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Securing personal freedom through institutions: the role of electoral democracy and judicial independence

Overview of attention for article published in European Journal of Law and Economics, February 2020
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About this Attention Score

  • In the top 25% of all research outputs scored by Altmetric
  • Among the highest-scoring outputs from this source (#11 of 161)
  • High Attention Score compared to outputs of the same age (82nd percentile)
  • Above-average Attention Score compared to outputs of the same age and source (60th percentile)

Mentioned by

blogs
1 blog
twitter
5 tweeters
facebook
1 Facebook page
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Title
Securing personal freedom through institutions: the role of electoral democracy and judicial independence
Published in
European Journal of Law and Economics, February 2020
DOI 10.1007/s10657-020-09643-9
Authors

Niclas Berggren, Jerg Gutmann

Twitter Demographics

The data shown below were collected from the profiles of 5 tweeters who shared this research output. Click here to find out more about how the information was compiled.

Attention Score in Context

This research output has an Altmetric Attention Score of 11. This is our high-level measure of the quality and quantity of online attention that it has received. This Attention Score, as well as the ranking and number of research outputs shown below, was calculated when the research output was last mentioned on 02 May 2020.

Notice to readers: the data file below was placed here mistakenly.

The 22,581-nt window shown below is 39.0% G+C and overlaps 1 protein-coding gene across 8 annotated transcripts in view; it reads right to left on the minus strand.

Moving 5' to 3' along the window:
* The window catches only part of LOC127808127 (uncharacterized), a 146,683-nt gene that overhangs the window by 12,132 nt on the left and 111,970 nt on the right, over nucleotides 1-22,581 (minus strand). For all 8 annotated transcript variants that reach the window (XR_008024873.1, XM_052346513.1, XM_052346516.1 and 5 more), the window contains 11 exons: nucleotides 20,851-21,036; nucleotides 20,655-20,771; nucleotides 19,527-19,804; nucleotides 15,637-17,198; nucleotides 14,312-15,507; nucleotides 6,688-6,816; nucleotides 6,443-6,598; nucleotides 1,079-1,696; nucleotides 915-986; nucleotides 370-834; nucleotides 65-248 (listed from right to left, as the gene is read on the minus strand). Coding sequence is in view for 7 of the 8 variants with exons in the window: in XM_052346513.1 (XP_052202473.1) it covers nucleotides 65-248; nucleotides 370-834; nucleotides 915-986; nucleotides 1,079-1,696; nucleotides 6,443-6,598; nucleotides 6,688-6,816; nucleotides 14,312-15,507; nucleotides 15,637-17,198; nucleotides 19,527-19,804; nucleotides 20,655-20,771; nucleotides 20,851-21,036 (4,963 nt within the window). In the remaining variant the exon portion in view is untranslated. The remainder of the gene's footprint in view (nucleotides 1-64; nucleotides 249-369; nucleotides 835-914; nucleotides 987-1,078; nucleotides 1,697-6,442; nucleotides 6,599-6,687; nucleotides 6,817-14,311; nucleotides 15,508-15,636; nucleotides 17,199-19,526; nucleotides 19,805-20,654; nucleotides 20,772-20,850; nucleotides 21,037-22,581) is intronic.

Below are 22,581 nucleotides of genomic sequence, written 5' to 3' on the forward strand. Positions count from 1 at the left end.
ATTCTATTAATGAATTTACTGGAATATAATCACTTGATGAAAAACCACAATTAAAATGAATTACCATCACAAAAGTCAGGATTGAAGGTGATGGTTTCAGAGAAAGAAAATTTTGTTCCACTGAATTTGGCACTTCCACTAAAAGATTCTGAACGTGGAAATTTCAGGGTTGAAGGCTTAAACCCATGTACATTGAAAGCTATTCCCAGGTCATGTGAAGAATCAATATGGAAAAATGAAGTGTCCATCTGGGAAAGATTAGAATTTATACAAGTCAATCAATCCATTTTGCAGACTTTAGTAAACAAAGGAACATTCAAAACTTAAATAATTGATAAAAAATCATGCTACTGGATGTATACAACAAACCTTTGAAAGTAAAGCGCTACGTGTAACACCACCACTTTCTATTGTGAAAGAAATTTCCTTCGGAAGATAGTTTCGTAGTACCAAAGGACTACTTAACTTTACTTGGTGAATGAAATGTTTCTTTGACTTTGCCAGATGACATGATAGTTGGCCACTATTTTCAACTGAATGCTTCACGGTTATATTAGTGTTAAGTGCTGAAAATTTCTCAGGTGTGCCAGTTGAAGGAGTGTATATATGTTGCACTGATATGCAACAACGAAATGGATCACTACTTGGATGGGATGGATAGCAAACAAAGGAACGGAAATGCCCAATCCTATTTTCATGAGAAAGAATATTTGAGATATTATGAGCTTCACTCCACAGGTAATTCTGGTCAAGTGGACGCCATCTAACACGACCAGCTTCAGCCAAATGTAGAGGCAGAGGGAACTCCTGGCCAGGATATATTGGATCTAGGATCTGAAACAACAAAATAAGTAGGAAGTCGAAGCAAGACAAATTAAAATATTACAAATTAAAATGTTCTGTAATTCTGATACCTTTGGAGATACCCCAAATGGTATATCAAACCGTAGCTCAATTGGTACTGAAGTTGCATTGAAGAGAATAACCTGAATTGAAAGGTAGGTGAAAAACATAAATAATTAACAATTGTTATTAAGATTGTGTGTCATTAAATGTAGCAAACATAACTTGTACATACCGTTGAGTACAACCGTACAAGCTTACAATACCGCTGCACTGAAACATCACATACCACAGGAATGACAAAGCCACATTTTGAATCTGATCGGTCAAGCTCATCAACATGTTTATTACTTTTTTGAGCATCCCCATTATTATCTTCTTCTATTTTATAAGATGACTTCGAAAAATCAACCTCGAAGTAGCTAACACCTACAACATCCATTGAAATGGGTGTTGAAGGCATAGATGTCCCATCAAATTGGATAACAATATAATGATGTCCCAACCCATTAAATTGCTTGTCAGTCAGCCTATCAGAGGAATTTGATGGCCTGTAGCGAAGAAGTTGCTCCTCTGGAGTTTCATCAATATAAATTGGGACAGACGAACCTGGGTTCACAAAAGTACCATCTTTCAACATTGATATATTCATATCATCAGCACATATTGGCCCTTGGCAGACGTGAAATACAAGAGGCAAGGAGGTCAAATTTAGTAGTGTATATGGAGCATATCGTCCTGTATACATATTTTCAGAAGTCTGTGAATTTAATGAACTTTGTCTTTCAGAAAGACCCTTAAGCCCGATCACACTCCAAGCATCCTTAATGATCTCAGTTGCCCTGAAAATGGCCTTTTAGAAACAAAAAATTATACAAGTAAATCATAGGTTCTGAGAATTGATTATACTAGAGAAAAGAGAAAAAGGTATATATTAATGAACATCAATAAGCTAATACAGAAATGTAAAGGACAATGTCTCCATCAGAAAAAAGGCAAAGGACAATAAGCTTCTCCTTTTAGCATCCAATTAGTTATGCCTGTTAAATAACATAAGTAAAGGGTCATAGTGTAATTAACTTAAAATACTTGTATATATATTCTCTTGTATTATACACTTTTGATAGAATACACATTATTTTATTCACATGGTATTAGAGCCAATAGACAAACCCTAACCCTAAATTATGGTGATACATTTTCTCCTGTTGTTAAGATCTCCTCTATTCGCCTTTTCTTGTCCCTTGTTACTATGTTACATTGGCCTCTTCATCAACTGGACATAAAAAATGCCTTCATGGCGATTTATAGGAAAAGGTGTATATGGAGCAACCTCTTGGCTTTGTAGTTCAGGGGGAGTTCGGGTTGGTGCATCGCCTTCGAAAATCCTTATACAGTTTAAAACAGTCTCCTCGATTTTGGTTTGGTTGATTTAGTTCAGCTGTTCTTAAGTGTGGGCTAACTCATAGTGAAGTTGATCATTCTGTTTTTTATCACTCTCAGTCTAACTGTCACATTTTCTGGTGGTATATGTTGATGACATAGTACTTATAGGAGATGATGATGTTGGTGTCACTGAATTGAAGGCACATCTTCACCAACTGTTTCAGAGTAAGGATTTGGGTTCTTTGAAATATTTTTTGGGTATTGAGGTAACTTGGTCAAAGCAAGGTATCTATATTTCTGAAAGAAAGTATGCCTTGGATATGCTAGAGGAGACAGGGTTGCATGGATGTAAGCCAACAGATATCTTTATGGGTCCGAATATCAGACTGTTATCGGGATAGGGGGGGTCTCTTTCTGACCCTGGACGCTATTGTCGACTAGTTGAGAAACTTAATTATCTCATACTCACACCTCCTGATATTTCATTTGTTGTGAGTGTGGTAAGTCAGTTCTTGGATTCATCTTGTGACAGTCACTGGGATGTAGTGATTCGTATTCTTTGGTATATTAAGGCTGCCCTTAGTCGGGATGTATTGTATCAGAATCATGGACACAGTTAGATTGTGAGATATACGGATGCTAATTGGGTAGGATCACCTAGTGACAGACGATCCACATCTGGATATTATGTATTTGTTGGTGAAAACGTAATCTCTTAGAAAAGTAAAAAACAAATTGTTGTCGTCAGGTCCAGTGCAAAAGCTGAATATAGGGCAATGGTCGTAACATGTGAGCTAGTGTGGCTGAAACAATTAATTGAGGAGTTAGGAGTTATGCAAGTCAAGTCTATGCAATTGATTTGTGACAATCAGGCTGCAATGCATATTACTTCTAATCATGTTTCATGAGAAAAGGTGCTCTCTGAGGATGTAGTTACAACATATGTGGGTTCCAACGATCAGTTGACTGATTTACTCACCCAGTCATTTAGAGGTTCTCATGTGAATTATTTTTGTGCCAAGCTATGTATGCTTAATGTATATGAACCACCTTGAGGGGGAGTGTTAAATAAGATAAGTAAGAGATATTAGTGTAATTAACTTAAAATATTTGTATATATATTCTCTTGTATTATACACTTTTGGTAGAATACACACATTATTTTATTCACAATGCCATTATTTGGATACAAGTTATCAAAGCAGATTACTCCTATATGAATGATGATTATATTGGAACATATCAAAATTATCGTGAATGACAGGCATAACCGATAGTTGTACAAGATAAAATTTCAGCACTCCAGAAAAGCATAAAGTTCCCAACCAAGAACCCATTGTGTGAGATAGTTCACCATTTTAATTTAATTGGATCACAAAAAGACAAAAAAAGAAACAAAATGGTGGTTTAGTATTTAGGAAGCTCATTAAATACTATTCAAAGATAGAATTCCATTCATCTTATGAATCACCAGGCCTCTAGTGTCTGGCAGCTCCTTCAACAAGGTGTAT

All research outputs
#1,754,006
of 15,283,298 outputs
Outputs from European Journal of Law and Economics
#11
of 161 outputs
Outputs of similar age
#44,862
of 249,500 outputs
Outputs of similar age from European Journal of Law and Economics
#2
of 5 outputs
Altmetric has tracked 15,283,298 research outputs across all sources so far. Compared to these this one has done well and is in the 88th percentile: it's in the top 25% of all research outputs ever tracked by Altmetric.
So far Altmetric has tracked 161 research outputs from this source. They receive a mean Attention Score of 4.3. This one has done particularly well, scoring higher than 93% of its peers.
Older research outputs will score higher simply because they've had more time to accumulate mentions. To account for age we can compare this Altmetric Attention Score to the 249,500 tracked outputs that were published within six weeks on either side of this one in any source. This one has done well, scoring higher than 82% of its contemporaries.
We're also able to compare this research output to 5 others from the same source and published within six weeks on either side of this one. This one has scored higher than 3 of them.